OK Im new to this whole chrono stuff
I took my new chrono out for a fun day at the range testing and chronoing loads
my question is if you have a load that shoots reall good Sub moa out to 1000 yards
but the velocity spread is large 50 fps or larger what can be done to try to tighten this up or should a guy just not worry about
Maybee I should not have added a chrono to the mix one more thing to mess with my extremly cloudy head.
FWIW, in my opinion; if you're perfectly satisfied with sub moa at 1000 yds (as I believe most would be) then don't worry about it. Especially if the groups are minimum vertical spread.
I've never put a whole lot of faith in chrono's, especially the cheaper ones. I would rather develop a tight load that shoots minimum vertical at long range and then chronograph to get an average velocity. Rather than base my load off the chrono's data.........Just the way I've done it.
I suppose that maybe some of the high dollar precision units might be useful for load development, but I've never had one of those.
The most accurate factory barrel rifle I ever laid my hands on was my old 220 Swift Ruger 77. It shot 1/2 minute to 700 yds on calm days and all my load development was without a chrono. In fact, I had nearly 4000 rounds through the gun before I even bought a chrono.
I am sure some others rely on chrono data and aren't satisfied unless they get small ES and SD #'s.
sounds like you do your loads just like we allways have . The Chrono is a good one i believe its a CED M2
Got it just to know how fast our loads are going for use in Ballistic calculatrrs insteed of guess.
but now it has us second guess good loads
With all that said I am not changing loadsv
just wondering if there was someting minor you could do to improve things
One thing thats real simple and often overlooked is the distance the chrono is to the muzzle.
Putting it at least 10' away (preferably 12-15') supposedly gives more accurate readings.
I've also read that varying light conditions will give variable readings (partly cloudy days when it's sunny one shot, cloudy the next).
I've also read that the chrono need to be very near level with gravity..?
That's all I can think of without changing primers, or annealing necks, trying different powders, seating depths, ect.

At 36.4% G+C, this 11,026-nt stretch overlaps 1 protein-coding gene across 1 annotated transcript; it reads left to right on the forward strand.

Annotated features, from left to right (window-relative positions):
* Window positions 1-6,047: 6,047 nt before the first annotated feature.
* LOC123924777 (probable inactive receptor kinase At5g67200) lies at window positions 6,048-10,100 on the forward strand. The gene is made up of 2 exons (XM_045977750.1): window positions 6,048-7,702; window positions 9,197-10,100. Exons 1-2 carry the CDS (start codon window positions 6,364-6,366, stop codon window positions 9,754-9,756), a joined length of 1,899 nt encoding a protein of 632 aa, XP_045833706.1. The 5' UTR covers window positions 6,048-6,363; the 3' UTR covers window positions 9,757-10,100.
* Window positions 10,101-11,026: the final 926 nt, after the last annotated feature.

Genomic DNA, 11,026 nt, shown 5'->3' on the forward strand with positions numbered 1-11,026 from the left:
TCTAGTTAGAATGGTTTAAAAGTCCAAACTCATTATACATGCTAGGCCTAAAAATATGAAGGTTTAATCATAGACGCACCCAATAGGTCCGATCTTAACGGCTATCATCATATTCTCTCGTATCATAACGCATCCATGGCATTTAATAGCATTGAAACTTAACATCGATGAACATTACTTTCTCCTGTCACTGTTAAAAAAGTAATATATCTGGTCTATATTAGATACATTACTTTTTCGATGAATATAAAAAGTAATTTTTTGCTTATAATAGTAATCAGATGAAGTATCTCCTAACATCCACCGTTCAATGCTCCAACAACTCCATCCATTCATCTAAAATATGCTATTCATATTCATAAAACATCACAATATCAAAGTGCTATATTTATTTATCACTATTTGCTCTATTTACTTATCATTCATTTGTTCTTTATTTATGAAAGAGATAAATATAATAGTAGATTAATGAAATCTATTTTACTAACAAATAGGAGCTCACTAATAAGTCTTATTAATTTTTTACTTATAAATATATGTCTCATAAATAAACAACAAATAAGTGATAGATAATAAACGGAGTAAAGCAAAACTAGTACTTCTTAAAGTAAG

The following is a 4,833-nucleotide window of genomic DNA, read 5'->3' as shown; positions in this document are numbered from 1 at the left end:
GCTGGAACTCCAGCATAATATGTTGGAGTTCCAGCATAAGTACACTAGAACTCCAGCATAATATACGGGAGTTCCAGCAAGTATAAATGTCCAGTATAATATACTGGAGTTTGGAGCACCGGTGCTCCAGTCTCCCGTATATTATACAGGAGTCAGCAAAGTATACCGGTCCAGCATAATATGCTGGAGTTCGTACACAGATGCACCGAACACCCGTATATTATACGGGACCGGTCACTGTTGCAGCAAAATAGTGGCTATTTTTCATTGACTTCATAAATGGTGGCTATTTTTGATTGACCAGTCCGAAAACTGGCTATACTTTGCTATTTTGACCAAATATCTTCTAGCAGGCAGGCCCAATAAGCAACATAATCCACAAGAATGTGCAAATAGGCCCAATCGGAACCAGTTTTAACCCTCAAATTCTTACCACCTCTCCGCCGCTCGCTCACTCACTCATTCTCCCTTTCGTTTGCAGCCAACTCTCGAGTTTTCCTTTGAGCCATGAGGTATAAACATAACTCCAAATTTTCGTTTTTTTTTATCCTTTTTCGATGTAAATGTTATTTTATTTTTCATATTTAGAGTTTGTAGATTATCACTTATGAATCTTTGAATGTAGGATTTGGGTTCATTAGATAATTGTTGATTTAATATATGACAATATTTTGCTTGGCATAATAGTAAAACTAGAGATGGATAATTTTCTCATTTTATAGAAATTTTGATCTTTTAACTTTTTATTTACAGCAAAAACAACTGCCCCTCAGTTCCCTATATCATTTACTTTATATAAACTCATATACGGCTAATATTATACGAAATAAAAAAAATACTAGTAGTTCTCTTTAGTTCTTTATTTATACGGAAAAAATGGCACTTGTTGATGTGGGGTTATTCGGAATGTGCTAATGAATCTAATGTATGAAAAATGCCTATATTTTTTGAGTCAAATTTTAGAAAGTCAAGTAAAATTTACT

I always uniform pockets, clean pockets, and de'burr flash holes. I also sort cases for neck thickness and weight. I weigh each powder charge to within .05 grns (according to my scale) and neck size as much as possible. I also trim to uniform lengths and fireform cases in gun before sorting by weight..............sound similar to what you all do?
I unifrom pockets and clean pockets but I do not sort anything
I use a digital scale and it only goes do to 0.1 but I do not take anythin execpt exactly what im looking for (if im looking for 64 grs I wont use 63.9 or 64.1) I used a very small home made spoon to remove excess and a trickle to add some.
dont really want to change componants
I might play with Adding more powder in small increaments and mess with the lenghts alittle
How much do you think you gain by deburring the flash holes?
I can't honestly say, because I've always just done it
My great uncle was a fairly accomplished benchrest shooter/competitor and taught me how to precision handload (compared to standard reload) a little over 20 years ago. I've used those methods and never strayed for all this time............Oh, one other thing; I also nylon brush the necks inside and fine steel wool the outside to remove the soot/carbon. Just another thing he did, but I doubt it affects accuracy on hunting calibers and chambers enough to ever notice. Flash hole de-burring would probably be more noticeable.